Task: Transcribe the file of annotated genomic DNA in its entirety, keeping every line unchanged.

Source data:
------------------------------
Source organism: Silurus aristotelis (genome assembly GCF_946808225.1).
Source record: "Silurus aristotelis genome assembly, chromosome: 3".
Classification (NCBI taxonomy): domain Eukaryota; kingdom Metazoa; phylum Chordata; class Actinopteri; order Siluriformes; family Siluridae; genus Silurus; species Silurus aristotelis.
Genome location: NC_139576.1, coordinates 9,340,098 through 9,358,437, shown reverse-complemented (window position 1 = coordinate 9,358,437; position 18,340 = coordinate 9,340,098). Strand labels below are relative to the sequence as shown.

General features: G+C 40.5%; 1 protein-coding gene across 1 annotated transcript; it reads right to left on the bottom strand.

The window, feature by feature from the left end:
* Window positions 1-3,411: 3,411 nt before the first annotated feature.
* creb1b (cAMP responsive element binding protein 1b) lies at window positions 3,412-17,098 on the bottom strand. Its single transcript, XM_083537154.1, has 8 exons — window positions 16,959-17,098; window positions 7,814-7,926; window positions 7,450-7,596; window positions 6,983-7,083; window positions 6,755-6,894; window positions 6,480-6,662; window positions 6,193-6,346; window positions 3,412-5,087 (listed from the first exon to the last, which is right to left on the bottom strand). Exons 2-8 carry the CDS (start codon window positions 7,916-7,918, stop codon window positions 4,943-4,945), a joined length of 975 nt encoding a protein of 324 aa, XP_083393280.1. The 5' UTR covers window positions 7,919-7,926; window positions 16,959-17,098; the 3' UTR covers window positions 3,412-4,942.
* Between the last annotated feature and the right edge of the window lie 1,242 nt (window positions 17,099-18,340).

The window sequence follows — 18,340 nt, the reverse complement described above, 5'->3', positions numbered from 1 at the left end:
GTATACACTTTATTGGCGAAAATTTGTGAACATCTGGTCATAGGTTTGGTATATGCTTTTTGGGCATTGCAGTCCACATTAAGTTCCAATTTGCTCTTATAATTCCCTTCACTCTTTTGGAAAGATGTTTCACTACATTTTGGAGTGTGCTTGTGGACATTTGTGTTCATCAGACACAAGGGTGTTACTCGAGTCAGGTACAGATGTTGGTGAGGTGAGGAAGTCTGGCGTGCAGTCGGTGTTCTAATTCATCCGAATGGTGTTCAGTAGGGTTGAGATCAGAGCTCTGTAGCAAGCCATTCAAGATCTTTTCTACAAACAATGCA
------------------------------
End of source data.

Source organism: Silurus aristotelis (genome assembly GCF_946808225.1).
Source record: "Silurus aristotelis genome assembly, chromosome: 3".
Classification (NCBI taxonomy): domain Eukaryota; kingdom Metazoa; phylum Chordata; class Actinopteri; order Siluriformes; family Siluridae; genus Silurus; species Silurus aristotelis.
Genome location: NC_139576.1, coordinates 9,340,098 through 9,358,437, shown reverse-complemented (window position 1 = coordinate 9,358,437; position 18,340 = coordinate 9,340,098). Strand labels below are relative to the sequence as shown.

General features: G+C 40.5%; 1 protein-coding gene across 1 annotated transcript; it reads right to left on the bottom strand.

The window, feature by feature from the left end:
* Window positions 1-3,411: 3,411 nt before the first annotated feature.
* creb1b (cAMP responsive element binding protein 1b) lies at window positions 3,412-17,098 on the bottom strand. Its single transcript, XM_083537154.1, has 8 exons — window positions 16,959-17,098; window positions 7,814-7,926; window positions 7,450-7,596; window positions 6,983-7,083; window positions 6,755-6,894; window positions 6,480-6,662; window positions 6,193-6,346; window positions 3,412-5,087 (listed from the first exon to the last, which is right to left on the bottom strand). Exons 2-8 carry the CDS (start codon window positions 7,916-7,918, stop codon window positions 4,943-4,945), a joined length of 975 nt encoding a protein of 324 aa, XP_083393280.1. The 5' UTR covers window positions 7,919-7,926; window positions 16,959-17,098; the 3' UTR covers window positions 3,412-4,942.
* Between the last annotated feature and the right edge of the window lie 1,242 nt (window positions 17,099-18,340).

The window sequence follows — 18,340 nt, the reverse complement described above, 5'->3', positions numbered from 1 at the left end:
GTATACACTTTATTGGCGAAAATTTGTGAACATCTGGTCATAGGTTTGGTATATGCTTTTTGGGCATTGCAGTCCACATTAAGTTCCAATTTGCTCTTATAATTCCCTTCACTCTTTTGGAAAGATGTTTCACTACATTTTGGAGTGTGCTTGTGGACATTTGTGTTCATCAGACACAAGGGTGTTACTCGAGTCAGGTACAGATGTTGGTGAGGTGAGGAAGTCTGGCGTGCAGTCGGTGTTCTAATTCATCCGAATGGTGTTCAGTAGGGTTGAGATCAGAGCTCTGTAGCAAGCCATTCAAGATCTTTTCTACAAACAATGCA